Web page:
Frequently Asked Questions about Weight Loss Surgery

It depends most on how much work you have to do to make the changes in your diet and exercise pattern that will help you get the most from your surgery. It can be as little as two months, but most people need more time than this to get ready.

NEVER. These drinks have calories and need to be avoided.

No. The pouch will empty more quickly over time, but it will not stretch.

We strongly recommend that you limit your meals to 1/2 cup. As time goes on, your stomach pouch will begin to empty more quickly, letting you eat larger amounts. Once you have reached your goal, we recommend not eating more than 1/2 to 2 cups per meal for the rest of your life to prevent weight gain.

Forty-five minutes or longer. Drinking liquid right after or with your meal will push the food into your intestine quickly. This may cause dumping syndrome, especially in the beginning. Over time your body will adjust and this may go away. However, it can prevent you from feeling full and may lead to weight gain.

Protein should be a part of each meal to help with wound healing and to reduce your risk of anemia. It also helps you feel full longer. When planning your meals, start with 1/4 cup (2 ounces) of protein. Then add 1/4 cup of a food from one of the other food groups (fruit, vegetable or starch).

No. The use of protein powders is not necessary. If you include protein in most of your meals, you should not have to worry about a protein deficiency. If you have concerns, discuss them with your doctor or dietitian.

Snacks are not recommended. Snacking can add extra calories, slow weight loss and lead to weight gain. If you feel the need to have a snack, contact your dietitian.

Most people can handle carbonated liquids 4 to 6 weeks after surgery. We recommend not having carbonated liquids before this time, unless you let them go flat. Carbonation may lead to gas build up in the new pouch and cause stomach pain.

Many people have nausea and pain if they drink cold liquids. This happens because of the big difference between the temperature of liquids you are swallowing and the temperature inside your body. Right after surgery, the new pouch is sensitive to this difference in temperature. Over time, most people are able to drink cold beverages with no trouble.

Yes, but it may take some time. Be patient and take small steps toward increasing the amount that you drink at one time.

Patients are encouraged to walk daily. Most people are able to return to regular exercise 2 weeks after surgery. Talk to your doctor about when to increase your activity.

Most people are able to return to work about 2 weeks after surgery; however, this will vary. Discuss this with your doctor.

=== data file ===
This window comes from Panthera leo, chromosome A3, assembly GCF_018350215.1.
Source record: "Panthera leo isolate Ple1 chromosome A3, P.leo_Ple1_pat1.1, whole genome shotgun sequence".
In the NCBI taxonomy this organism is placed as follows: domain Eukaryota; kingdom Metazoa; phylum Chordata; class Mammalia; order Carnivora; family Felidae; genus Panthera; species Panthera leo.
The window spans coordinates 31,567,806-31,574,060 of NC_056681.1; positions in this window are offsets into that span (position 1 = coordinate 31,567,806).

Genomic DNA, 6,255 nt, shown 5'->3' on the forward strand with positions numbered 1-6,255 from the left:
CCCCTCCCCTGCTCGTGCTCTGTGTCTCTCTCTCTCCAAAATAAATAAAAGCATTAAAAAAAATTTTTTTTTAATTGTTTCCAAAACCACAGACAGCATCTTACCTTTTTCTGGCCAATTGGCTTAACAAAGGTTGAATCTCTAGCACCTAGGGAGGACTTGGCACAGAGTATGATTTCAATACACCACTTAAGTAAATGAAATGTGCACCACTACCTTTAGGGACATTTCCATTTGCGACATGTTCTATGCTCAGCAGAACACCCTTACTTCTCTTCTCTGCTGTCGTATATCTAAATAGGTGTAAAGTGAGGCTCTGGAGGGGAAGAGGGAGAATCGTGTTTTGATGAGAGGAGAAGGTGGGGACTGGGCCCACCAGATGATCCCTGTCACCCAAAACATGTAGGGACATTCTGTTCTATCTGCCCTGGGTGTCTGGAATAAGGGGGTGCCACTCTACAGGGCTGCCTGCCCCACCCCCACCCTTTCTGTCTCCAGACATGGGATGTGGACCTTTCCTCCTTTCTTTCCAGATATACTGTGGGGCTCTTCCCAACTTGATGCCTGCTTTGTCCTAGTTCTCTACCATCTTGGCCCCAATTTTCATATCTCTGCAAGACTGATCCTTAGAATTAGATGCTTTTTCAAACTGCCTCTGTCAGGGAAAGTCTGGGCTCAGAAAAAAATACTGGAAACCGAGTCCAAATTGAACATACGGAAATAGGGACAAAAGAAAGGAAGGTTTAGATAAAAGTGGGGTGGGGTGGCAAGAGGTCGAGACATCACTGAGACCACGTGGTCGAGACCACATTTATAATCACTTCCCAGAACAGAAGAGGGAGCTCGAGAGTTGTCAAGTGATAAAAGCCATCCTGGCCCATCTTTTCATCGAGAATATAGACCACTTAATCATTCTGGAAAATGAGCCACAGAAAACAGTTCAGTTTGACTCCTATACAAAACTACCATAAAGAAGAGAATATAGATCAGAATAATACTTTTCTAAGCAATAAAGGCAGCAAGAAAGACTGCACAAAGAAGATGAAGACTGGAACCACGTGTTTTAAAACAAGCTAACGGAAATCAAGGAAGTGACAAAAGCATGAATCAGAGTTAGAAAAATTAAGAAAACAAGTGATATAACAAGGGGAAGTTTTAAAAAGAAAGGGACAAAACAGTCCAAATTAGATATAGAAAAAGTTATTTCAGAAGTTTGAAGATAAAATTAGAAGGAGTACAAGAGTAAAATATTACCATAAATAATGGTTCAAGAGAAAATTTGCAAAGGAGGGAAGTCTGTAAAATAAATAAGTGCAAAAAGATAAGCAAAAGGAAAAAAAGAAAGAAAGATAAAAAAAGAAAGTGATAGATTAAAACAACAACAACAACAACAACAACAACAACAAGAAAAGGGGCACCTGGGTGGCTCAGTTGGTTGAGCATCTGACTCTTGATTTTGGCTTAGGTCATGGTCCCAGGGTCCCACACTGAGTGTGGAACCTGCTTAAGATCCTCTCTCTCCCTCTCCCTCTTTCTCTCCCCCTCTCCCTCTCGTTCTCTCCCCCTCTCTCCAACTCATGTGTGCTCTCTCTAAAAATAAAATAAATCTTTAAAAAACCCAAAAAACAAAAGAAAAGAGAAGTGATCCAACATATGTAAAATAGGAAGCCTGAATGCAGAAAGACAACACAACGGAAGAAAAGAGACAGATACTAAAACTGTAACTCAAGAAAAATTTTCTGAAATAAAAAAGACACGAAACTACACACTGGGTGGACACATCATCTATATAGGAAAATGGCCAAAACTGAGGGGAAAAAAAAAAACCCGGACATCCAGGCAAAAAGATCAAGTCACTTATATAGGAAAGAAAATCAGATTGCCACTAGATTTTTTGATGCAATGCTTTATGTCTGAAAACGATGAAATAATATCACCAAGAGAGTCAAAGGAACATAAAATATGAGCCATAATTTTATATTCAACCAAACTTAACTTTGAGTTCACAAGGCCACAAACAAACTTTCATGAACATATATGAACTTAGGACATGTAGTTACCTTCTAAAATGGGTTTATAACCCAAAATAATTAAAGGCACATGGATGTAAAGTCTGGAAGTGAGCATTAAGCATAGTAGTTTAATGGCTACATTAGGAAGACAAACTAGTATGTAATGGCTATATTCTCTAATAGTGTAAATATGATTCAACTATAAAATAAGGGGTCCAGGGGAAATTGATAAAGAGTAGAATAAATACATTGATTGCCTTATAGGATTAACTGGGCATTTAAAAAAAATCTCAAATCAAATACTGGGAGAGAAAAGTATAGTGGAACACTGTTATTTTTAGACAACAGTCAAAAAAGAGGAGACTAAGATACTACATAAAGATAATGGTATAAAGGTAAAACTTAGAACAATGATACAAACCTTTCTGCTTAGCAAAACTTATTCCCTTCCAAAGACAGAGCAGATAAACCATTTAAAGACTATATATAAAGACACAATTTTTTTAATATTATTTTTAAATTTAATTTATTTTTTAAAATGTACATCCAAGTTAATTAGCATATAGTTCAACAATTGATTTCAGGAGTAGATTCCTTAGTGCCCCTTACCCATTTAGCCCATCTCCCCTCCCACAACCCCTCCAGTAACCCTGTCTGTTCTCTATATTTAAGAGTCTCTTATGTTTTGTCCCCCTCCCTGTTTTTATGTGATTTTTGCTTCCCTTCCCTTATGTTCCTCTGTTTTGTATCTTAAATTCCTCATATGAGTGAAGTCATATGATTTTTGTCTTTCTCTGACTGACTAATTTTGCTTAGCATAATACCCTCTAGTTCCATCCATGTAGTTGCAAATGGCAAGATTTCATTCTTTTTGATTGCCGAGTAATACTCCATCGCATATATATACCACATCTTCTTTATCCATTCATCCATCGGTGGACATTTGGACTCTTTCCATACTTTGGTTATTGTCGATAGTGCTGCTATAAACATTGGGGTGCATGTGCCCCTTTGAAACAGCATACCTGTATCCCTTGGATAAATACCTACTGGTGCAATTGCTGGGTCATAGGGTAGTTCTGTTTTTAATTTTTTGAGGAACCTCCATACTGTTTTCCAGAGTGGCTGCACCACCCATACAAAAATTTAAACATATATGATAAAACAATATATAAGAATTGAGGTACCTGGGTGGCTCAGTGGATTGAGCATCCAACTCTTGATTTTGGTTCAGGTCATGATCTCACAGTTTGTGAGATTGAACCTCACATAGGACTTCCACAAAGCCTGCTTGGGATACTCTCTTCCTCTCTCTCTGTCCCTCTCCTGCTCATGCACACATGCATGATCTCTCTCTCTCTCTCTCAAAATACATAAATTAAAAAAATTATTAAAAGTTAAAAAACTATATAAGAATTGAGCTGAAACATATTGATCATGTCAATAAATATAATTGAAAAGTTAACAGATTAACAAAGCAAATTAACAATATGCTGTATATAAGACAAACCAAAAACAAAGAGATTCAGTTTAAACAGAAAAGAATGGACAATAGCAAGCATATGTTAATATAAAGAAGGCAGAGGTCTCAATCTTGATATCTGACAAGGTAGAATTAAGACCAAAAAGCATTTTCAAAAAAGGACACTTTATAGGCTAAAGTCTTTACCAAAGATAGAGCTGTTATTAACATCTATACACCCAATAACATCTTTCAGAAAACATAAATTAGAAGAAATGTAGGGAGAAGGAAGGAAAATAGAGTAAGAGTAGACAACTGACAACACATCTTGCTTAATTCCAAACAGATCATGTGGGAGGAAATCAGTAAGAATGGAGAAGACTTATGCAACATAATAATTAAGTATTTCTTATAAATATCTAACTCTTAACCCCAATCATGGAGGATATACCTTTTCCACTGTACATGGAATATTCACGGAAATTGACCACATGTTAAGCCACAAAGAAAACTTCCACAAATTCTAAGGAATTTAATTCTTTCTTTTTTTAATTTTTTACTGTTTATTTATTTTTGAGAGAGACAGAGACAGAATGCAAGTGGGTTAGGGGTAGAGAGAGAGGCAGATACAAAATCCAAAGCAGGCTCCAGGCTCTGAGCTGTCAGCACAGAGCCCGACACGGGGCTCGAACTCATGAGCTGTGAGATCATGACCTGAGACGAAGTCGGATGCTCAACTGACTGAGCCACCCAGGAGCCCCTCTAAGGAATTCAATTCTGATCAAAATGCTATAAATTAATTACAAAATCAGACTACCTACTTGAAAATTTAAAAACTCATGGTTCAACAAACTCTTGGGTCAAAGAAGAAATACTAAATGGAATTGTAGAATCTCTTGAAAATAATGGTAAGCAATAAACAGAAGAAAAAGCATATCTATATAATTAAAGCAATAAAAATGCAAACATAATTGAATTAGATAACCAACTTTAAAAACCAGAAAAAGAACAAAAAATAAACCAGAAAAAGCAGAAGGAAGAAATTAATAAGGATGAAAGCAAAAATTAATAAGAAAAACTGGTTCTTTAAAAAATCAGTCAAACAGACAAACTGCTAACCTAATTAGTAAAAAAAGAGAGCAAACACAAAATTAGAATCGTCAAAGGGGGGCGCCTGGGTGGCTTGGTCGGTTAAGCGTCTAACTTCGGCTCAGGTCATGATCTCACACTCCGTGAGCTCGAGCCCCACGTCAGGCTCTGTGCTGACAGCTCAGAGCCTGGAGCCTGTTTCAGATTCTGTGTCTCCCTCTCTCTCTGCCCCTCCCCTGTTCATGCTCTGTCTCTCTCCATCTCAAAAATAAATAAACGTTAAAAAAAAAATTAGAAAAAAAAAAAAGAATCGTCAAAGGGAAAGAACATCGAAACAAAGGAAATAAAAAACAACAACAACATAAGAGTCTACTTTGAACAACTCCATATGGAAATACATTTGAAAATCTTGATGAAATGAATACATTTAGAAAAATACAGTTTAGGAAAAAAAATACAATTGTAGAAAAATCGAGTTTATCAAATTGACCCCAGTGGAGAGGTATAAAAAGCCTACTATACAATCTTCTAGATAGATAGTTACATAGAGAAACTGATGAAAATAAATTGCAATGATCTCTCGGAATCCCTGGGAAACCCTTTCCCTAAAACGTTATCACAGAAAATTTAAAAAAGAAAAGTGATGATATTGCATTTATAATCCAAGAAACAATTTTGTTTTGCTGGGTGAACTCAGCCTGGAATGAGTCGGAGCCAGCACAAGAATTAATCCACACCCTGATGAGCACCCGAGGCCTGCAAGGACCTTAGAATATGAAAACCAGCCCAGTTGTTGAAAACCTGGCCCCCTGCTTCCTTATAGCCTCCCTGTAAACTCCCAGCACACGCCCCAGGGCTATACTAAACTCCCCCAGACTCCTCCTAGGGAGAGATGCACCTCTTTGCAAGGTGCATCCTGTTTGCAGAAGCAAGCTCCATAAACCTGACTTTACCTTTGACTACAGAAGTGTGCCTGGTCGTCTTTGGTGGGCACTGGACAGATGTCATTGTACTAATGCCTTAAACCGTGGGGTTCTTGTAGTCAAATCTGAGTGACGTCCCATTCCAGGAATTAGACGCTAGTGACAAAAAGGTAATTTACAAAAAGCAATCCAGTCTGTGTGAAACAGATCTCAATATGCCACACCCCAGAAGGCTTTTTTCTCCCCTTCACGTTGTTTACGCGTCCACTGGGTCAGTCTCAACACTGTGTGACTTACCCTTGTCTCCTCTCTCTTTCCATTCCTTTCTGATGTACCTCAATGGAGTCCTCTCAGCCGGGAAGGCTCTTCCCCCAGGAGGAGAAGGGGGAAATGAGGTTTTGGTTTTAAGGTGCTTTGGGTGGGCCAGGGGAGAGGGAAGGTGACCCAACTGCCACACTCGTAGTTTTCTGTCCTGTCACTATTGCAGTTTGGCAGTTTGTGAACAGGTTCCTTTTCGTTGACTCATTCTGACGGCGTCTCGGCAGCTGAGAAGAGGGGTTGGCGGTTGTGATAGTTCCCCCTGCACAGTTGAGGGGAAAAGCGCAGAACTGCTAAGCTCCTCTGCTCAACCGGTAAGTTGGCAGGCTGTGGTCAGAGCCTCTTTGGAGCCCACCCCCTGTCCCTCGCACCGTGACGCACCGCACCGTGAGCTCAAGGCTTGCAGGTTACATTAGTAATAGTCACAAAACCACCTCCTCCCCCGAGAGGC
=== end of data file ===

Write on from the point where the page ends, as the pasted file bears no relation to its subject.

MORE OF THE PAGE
Your doctor can talk with you about the rapid weight loss you will have and any problems with skin folds that may result.

You can expect some hair loss. This is normal and is due to rapid weight loss. This usually happens between 3 and 6 months after surgery and will start to regrow 9-12 months after surgery. There are no additional protein or nutritional requirements during this time. Adequate protein and a consistent meal pattern is important.

  • Eating or drinking too fast
  • Not chewing foods well enough
  • Drinking cold liquids
  • Eating too much
  • Using drinking straws
  • Eating rich or sweet foods
  • Eating gas-producing foods
  • Drinking carbonated liquids

Dumping Syndrome happens when food is dumped from the stomach into the intestine. You may have nausea, weakness, diarrhea, warmth, a fast heartbeat or cold sweats. To avoid dumping syndrome:

  • Avoid sweets and other sugary foods
  • Avoid high-fat and fried foods
  • Wait at least 45 minutes after meals to drink liquids

The surgery will create a new opening (stoma) to release food from the stomach into the intestine. The new opening will be smaller than the original opening and may become blocked with food that has not been chewed well. This may result in vomiting.

  • Chew all food 20 to 30 times or until it feels like mush before swallowing.
  • Foods high in fiber, like raw fruits or vegetables, can cause blockage if they are not chewed well. Beef may also be a problem food.

The purpose of the surgery is to create a smaller stomach. The new pouch cannot hold large amounts of food. Overeating can cause you to throw up. Here are some tips to help prevent this from happening:

  • Eat only 3 small meals each day
  • Measure foods before eating
  • Eat slowly
  • Stop eating as soon as you begin to feel full

Constipation is common after surgery. This happens especially in the first few months after surgery. Here are some tips to help prevent constipation:

  • Sip on fluids all day long, except during the 45 minutes after meals.
  • Be active every day.
  • After 1 to 2 months, try adding small amounts of fiber (fresh fruits and vegetables, and high-fiber breads and cereals) back into your diet as tolerated.

A dietitian can help you stay focused on your weight loss goals and help you make good food choices. We recommend regular appointments with your dietitian after 1 month, 4 months, 8 months, 1 year, 18 months and annually thereafter. We suggest seeing your dietitian more often if:

  • your rate of weight loss slows or you start gaining weight
  • you are getting near your goal weight
  • you are working on keeping your weight where it is
  • you find yourself going back to old eating habits